My wife was (and still is) very attractive without makeup. Her clothing style, on the other hand, is deliberately frumpy. At the time, I didn't care. I liked her. But as the years went on and I began to understand why she dressed the way she does, I came to realize that she hates being seen as attractive. She has a very strong aversion to being seen as attractive, even by me. Aside from a boyfriend many years ago who got a little touchy with her, I am not aware of any serious sexual abuse or anything else, besides religious conditioning, that caused her to hate her own attractiveness.
 

NancyBalik

Well-known member
Joined
Jul 8, 2020
Messages
126
Wow, Katie! Too bad for her to not be able to experience a joy of femininity. But, it explains one helluva lot about why she’d have difficulty tolerating YOUR femininity. Such repression! I wouldn’t say my wife “flaunts” or. Not at all. She just enjoys being pretty. So do I! :)
 

Katie

Administrator
Staff member
Joined
Dec 10, 2019
Messages
2,671
Gender Pronouns
She, Her, Hers, Herself
Gender Identity
Female
Wow, Katie! Too bad for her to not be able to experience a joy of femininity. But, it explains one helluva lot about why she’d have difficulty tolerating YOUR femininity. Such repression! I wouldn’t say my wife “flaunts” or. Not at all. She just enjoys being pretty. So do I! :)
The matter of my femininity is a weird mixed bag for her. She has told me that she thinks I look better now than I did before. At some level, she does find something about the way I look now to be pleasant. But she also has her religious objections, cultural objections, family objections (although her mother hasn't said a word about it to her or to me, and is actually here in our house as I type this and is fully aware of my changes and the reasons for them), and the objections of her friends. It is a source of great conflict for her.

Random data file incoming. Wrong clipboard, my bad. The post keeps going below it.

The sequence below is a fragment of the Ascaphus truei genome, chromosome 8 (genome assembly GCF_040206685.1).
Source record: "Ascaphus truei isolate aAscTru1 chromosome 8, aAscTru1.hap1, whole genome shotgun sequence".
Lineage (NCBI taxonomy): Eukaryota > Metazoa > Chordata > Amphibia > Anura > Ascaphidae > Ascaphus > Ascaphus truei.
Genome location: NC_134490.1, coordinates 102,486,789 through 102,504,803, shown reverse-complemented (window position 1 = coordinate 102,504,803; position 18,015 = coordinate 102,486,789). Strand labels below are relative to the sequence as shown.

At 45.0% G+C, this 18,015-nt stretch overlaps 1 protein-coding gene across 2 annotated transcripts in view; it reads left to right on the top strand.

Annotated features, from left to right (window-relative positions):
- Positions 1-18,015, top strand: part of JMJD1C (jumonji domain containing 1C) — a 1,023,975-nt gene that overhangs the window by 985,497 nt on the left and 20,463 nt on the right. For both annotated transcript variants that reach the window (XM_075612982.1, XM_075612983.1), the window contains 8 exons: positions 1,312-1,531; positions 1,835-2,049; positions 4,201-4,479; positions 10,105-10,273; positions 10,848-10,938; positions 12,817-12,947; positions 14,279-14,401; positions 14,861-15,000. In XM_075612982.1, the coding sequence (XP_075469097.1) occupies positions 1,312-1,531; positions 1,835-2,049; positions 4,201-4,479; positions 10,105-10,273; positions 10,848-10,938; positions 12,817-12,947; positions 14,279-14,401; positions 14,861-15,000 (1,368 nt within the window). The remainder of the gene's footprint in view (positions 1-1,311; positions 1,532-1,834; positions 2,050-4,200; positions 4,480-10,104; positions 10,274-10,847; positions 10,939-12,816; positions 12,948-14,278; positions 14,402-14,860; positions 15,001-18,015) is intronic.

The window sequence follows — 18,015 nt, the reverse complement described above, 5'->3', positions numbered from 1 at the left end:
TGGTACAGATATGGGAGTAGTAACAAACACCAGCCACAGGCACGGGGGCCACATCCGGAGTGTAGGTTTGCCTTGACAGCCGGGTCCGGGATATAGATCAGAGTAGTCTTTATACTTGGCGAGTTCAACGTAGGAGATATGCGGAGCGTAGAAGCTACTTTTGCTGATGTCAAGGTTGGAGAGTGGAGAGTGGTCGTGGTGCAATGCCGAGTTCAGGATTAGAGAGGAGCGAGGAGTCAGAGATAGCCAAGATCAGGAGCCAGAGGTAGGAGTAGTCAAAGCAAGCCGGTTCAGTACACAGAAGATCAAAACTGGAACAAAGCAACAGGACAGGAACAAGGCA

Donica

Administrator
Staff member
Joined
Dec 24, 2019
Messages
1,572
Gender Pronouns
She, Her, Hers, Herself
Gender Identity
Female
@NancyBalik, sorry I'm late to this discussion. I wish you well and hope you find peace with your decision to remain non-op. I admire your strength, courage, and love you possess for your wife, and know how difficult it is denying our selves what we may truly desire in terms of our true identities. The inability to transition in my past nearly killed me, and is now the only thing that saved my life. I have a dear friend that identifies as genderfluid, who only just recently came out to her wife and children. She has maintained a double life for many years now, but suffers from an ever increasing depression because of her true desire to live as a woman. It takes a truly remarkable person to maintain such a lifestyle.

Hugs!
 

Linde

Adminstrator
Staff member
Joined
Dec 10, 2019
Messages
4,801
Gender Pronouns
She, Her, Hers, Herself
Gender Identity
Intersex
. I have a dear friend that identifies as genderfluid, who only just recently came out to her wife and children. She has maintained a double life for many years now, but suffers from an ever increasing depression because of her true desire to live as a woman. It takes a truly remarkable person to maintain such a lifestyle.

Hugs!
Donica, your friend may need a therapist badly! I was agender/gender fluid most of my life, and that allowed me to live in a happy marriage for about 36 years. If one is gender fluid, one can live at any given time in any gender following ones desire.
My marriage fell apart after something inside me started to mess with my gender feeling, and I drifted more and more toward the female gender. I think I still have a tiny bit of the gender fluidity inside me, because dead naming does not bother me, and misgendering neither, and I think that I still could act like a guy for very short periods of time (if I would have guy clothing that fits me).
But I sure do not consider myself anymore to be still gender fluid. I want to be a woman, and I want to live as a woman, and I actually live like any other cis woman of my age group.

Hugs
Linde
 

_Michelle_

Active member
Joined
Mar 25, 2020
Messages
40
I don’t know about a supported argument, would anecdotal do?

Before COVID I went out with my friends every week or other week Thursday for lunch. Just girls having fun, being stupid, gossip and having someone pick off your plate, or just as frequently having them say, You should try this. and you pick off their plate. My one friends gay nephew joined us one time, he never came back and I thought it was him. Many months later, on the phone with that friend, I asked what happened to him. Verbatim...